Figure 7 indicates that exposure to mild and moderate conditions are the main causes of major deterioration (defect number 9).
Shows that the urgency of repair of major deterioration is serviceable and very significant but rarely insignificant.
Figure 8 shows that the urgency of repair of major deterioration is serviceable and very significant but rarely insignificant.
Regarding the member type, most of the deteriorations are flexural and compression while some defects are joined, parapet, and others.
Figure 9: Regarding the member type, most of the deteriorations are flexural and compression while some defects are joined, parapet, and others.

Descriptive Statistics

Descriptive Statistics for Minor Defects

Table 1

Descriptive Statistics
The exposure for bridge defect 3 The urgency of repair status of bridge defect 3 Member type3
N Valid 51 55 55
Missing 4 0 0
Mean 1.63 1.60 2.07
Median 2.00 2.00 2.00
Std. Deviation .631 .627 1.399
Variance .398 .393 1.958
Range 2 2 4
Interquartile range 1 1 1
Quartiles 25 1.00 1.00 1.00
50 2.00 2.00 2.00
75 2.00 2.00 2.00

Descriptive Statistics for Minor Spalling

Table 2

Descriptive Statistics
The exposure for bridge defect 7 The urgency of repair status of bridge defect 7 Member type7
N Valid 245 247 246
Missing 2 0 1
Mean 1.67 1.90 2.43
Median 2.00 2.00 2.00
Std. Deviation .647 .624 1.531
Variance .419 .389 2.344
Range 2 2 4
Interquartile range 1 0 1
Percentiles 25 1.00 2.00 1.00
50 2.00 2.00 2.00
75 2.00 2.00 4.00

Descriptive Statistics for Major Deterioration

Table 3

Descriptive Statistics
The exposure for bridge defect 9 The urgency of repair status of bridge defect 9 Member type9
N Valid 92 92 92
Missing 0 0 0
Mean 1.67 2.50 2.07
Median 2.00 3.00 1.00
Std. Deviation .648 .602 1.397
Variance .420 .363 1.952
Range 2 2 4
Interquartile range 1 1 2
Quartiles 25 1.00 2.00 1.00
50 2.00 3.00 1.00
75 2.00 3.00 2.75

Probability Distribution Plot

P-P Plot for Minor Defects

P-P Plot for Minor Defects
Figure 10: P-P Plot for Minor Defects
Normal P-P Plot for Minor Defects
Figure 11: Normal P-P Plot for Minor Defects
Normal P-P Plot of Member Type3
Figure 12: Normal P-P Plot of Member Type3

P-P Plot for Minor Spalling

P-P Plot for Minor Spalling
Figure 13: P-P Plot for Minor Spalling
Normal P -P Plot of the Urgency of Repair Status of Bridge Defect7
Figure 14: Normal P -P Plot of the Urgency of Repair Status of Bridge Defect7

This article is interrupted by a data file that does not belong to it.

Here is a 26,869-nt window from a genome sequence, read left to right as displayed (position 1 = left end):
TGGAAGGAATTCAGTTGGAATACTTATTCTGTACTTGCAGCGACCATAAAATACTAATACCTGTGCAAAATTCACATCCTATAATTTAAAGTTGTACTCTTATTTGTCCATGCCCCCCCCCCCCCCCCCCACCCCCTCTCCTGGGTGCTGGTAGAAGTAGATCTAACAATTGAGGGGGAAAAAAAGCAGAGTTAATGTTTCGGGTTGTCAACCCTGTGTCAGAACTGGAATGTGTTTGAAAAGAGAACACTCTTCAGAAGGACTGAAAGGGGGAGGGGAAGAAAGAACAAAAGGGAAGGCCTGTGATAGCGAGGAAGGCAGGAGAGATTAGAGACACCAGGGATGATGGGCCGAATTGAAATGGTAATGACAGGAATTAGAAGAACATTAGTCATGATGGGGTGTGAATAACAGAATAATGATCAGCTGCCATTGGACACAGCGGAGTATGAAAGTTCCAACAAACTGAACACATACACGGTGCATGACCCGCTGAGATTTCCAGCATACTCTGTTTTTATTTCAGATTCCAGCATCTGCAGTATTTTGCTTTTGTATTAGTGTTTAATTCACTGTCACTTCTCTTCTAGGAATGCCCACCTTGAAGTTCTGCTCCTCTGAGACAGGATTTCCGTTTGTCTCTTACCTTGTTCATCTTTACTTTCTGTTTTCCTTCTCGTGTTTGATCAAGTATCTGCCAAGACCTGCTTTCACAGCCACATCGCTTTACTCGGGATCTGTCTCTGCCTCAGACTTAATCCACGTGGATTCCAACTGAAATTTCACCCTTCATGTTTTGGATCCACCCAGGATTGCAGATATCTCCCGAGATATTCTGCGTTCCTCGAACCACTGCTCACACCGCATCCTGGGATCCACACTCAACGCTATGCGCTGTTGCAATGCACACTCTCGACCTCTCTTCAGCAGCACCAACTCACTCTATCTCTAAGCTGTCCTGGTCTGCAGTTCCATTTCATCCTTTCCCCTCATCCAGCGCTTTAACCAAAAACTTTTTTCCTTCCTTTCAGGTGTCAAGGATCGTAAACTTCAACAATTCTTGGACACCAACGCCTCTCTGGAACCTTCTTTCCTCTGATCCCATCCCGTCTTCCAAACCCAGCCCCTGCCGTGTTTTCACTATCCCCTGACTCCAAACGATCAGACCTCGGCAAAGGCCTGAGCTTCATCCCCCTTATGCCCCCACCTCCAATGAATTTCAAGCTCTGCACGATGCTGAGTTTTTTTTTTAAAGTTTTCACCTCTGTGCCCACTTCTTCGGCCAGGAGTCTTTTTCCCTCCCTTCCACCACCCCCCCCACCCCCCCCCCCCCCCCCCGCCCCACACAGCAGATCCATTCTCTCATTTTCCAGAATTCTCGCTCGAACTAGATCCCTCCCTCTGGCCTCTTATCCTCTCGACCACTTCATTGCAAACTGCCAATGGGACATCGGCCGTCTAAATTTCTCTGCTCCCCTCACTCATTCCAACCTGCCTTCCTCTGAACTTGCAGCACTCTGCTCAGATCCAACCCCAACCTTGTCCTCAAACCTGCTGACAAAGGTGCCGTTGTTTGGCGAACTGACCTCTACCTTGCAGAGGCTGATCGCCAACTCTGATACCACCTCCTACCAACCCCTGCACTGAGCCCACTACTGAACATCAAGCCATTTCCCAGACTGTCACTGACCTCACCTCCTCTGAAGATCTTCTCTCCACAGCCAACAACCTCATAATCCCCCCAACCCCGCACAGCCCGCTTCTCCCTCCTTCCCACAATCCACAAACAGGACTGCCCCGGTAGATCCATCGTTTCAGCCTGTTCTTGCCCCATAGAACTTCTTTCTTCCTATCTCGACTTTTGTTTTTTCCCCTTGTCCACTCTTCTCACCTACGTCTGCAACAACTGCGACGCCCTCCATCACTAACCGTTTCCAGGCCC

Normal P -P Plot of Member Type7
Figure 15: Normal P -P Plot of Member Type7

P-P Plot for Major Deterioration

P-P Plot for Major Deterioration
Figure 16: P-P Plot for Major Deterioration
Normal P -P Plot of the Urgency of Repair Status of Bridge Defect9
Figure 17: Normal P -P Plot of the Urgency of Repair Status of Bridge Defect9
Normal P -P Plot of Member type 9
Figure 18: Normal P -P Plot of Member type 9

Confidence Interval

Minor Defects

Table 4

Confidence Intervals of Defects Number 3
Statistic Std. Error
The Exposure for Bridge Defect 3 Mean 1.63 .088
95% Confidence Interval for Mean Lower Bound 1.45
Upper Bound 1.80
The Urgency of Repair Status of Bridge Defect 3 Mean 1.63 .088
95% Confidence Interval for Mean Lower Bound 1.45
Upper Bound 1.80
Member Type3 Mean 2.14 .200
95% Confidence Interval for Mean Lower Bound 1.74
Upper Bound 2.54

Minor Spalling

Table 5

Confidence Intervals of Defects Number 7
Statistic Std. Error
The Exposure for Bridge Defect 7 Mean 1.67 .041
95% Confidence Interval for Mean Lower Bound 1.59
Upper Bound 1.75
The Urgency of Repair Status of Bridge Defect 7 Mean 1.91 .040
95% Confidence Interval for Mean Lower Bound 1.83
Upper Bound 1.98
Member Type7 Mean 2.42 .098
95% Confidence Interval for Mean Lower Bound 2.23
Upper Bound 2.61

Major Deterioration

Table 6

Confidence Intervals for Defect Number 9
Statistic Std. Error
the Exposure for Bridge Defect 9 Mean 1.67 .068
95% Confidence Interval for Mean Lower Bound 1.54
Upper Bound 1.81
the Urgency of Repair Status of Bridge Defect 9 Mean 2.50 .063
95% Confidence Interval for Mean Lower Bound 2.38
Upper Bound 2.62
Member type 9 Mean 2.07 .146
95% Confidence Interval for Mean Lower Bound 1.78
Upper Bound 2.35

Independence of Data

Z-Test

Table 7

ANOVA of Z Scores
Sum of Squares df Mean Square F Sig.
Zscore: The Exposure for Bridge Defect Between Groups .202 2 .101 .101 .904
Within Groups 386.798 385 1.005
Total 387.000 387
Zscore: The Urgency of Repair Status of Bridge Defect Between Groups 72.901 2 36.451 44.525 .000
Within Groups 320.099 391 .819
Total 393.000 393
Zscore: Member Type Between Groups 5.461 2 2.731 2.755 .065
Within Groups 386.539 390 .991
Total 392.000 392

T-Test

Table 8

ANOVA of Means
Sum of Squares df Mean Square F Sig.
The Exposure for Bridge Defect Between Groups .084 2 .042 .101 .904
Within Groups 160.359 385 .417
Total 160.443 387
The Urgency of Repair Status of Bridge Defect Between Groups 34.132 2 17.066 44.525 .000
Within Groups 149.868 391 .383
Total 184.000 393
Member Type Between Groups 12.118 2 6.059 2.755 .065